Ask The Salty Waitress: My coworker made things awkward with my favorite bartender

The Salty Waitress
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Photo: monkeybusinessimages (iStock), Graphic: Nicole Antonuccio
The Salty WaitressThe Salty WaitressSalty Waitress is The Takeout’s advice column from a real-life waitress that will teach you how not to behave like a garbage person while dining out—and maybe in real life.

Hey Salty: Two years ago I moved with my girlfriend to a new town, and we latched onto a brand-new distillery. We have been going there ever since and have a pretty friendly relationship with the owner and the longer tenured bartenders.

In particular there’s a bartender who I’ll call Katie. Katie has been there as long as we have been going, knows little things about our drink tendencies (light on syrups for me, heavy on the fruit for my gf). Katie has also given us multiple recommendations on places to go or things to do. All in all, she’s everything you could want in a bartender.

The problem is I invited some coworkers to go out one night to show off a favorite spot of mine. Katie was her typical attentive self, nothing unusual, but I guess our familiar attitude caught at least one of my coworkers off guard. He dropped the “you know he has a girlfriend, right?” line. I quickly explained that she is well aware of my girlfriend and this is a complete non-issue, but ever since then Katie has been noticeably more reserved.

The new and more distant interactions have been noticed by my girlfriend when we go out but I’ve been hesitant to say anything. My question is: How do I explain that my loudmouth coworker made her feel awkward without upsetting my girlfriend, and how do I break the awkwardness with Katie?

Sincerely,
Distressed at the Distillery

Dear Distressed,

Is your coworker always this much of a social bonehead? You already understand what I’m about to say, so you can skip ahead to the next part while I repeat this for the less savvy: 99.9 percent of the time, bartenders are not flirting with you, they’re doing their jobs. Katie was being friendly with a regular customer—nothing out of the ordinary—and because a woman was paying attention to a man, his friend assumed it was flirtatious. Bartenders and servers make our living being friendly. It’s literally our jobs. Unless one of us slides their number across the bar on a napkin, don’t assume it’s anything more than being polite. We enjoy our regulars and we work for tips, which tends to make us a friendly lot.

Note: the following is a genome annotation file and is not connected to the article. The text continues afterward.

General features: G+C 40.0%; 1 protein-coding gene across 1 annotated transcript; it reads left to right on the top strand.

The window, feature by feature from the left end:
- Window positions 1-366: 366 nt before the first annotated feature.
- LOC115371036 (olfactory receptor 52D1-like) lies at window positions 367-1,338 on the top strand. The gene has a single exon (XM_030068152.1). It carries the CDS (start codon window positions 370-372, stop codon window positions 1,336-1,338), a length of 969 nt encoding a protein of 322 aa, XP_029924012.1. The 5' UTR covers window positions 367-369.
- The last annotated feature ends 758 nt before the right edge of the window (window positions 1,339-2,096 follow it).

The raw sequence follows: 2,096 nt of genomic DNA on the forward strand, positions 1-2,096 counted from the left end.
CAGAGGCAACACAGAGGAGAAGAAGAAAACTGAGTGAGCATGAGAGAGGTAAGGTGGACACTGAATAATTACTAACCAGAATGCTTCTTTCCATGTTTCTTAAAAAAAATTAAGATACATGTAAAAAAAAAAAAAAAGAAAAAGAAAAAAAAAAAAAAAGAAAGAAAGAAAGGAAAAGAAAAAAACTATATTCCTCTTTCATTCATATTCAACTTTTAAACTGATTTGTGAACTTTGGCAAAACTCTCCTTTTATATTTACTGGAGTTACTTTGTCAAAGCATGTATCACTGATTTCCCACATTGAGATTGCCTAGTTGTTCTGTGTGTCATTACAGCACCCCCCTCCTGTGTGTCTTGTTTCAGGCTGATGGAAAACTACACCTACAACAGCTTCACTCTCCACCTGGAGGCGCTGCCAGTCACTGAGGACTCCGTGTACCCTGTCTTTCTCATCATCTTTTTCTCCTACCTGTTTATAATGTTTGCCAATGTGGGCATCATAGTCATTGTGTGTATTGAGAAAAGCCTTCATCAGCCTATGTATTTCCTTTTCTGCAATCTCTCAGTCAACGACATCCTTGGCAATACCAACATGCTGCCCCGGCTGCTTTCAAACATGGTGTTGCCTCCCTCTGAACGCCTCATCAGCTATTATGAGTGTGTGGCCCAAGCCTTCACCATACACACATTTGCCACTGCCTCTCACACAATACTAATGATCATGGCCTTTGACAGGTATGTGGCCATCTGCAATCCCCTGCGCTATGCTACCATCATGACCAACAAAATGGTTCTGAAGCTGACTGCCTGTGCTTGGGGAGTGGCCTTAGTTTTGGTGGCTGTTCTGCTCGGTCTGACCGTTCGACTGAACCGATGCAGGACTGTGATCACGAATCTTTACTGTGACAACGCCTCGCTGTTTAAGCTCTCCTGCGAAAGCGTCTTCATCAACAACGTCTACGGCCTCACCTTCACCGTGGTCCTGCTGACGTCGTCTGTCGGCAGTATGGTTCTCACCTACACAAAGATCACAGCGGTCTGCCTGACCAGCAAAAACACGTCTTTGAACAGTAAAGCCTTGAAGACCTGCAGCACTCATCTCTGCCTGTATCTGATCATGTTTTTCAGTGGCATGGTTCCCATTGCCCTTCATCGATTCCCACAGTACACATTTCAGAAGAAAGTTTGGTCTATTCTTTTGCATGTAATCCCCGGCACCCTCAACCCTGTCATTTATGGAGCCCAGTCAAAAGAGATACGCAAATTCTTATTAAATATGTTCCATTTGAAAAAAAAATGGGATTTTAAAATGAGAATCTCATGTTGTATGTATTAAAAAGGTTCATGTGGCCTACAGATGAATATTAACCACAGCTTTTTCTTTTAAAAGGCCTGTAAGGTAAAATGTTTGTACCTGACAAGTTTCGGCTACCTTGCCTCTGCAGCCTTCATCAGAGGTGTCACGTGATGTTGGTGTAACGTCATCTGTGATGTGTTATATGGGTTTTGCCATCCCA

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Now then. How can you right the awkwardness with your girlfriend and with Katie? Let’s start with your girlfriend. Can’t you just explain the situation to her? If you did, why would she be upset? It sounds like she’s observed you interaction with Katie often, and the tone of your conversations haven’t bothered her in the past. All of the misunderstanding stemmed from your big-mouth coworker’s comments, so maybe it’s easiest to lay that out for her. Honesty is always my policy with significant others. If they can’t handle hearing the truth, well, they’re going to have a hard time with me.

As for Katie, I think this is actually a situation where you should keep your mouth shut. I’m usually an advocate for straight-up communication, but in this case, addressing it with her—by what, pulling her aside at work?—just risks making nothing into A Thing. She’s probably second-guessing her friendly conversations with you, worrying you could be reading into them. Your coworker said a dumb thing; you corrected him; it’s over. In time, as you have your typical conversations with Katie and your girlfriend at the bar, Katie should realize it was no big deal. If she doesn’t let it go after a few visits, maybe your coworker had a point all along.


Got a question about dining out etiquette? Or just a general question about life we can help you with? Email us: salty@thetakeout.com

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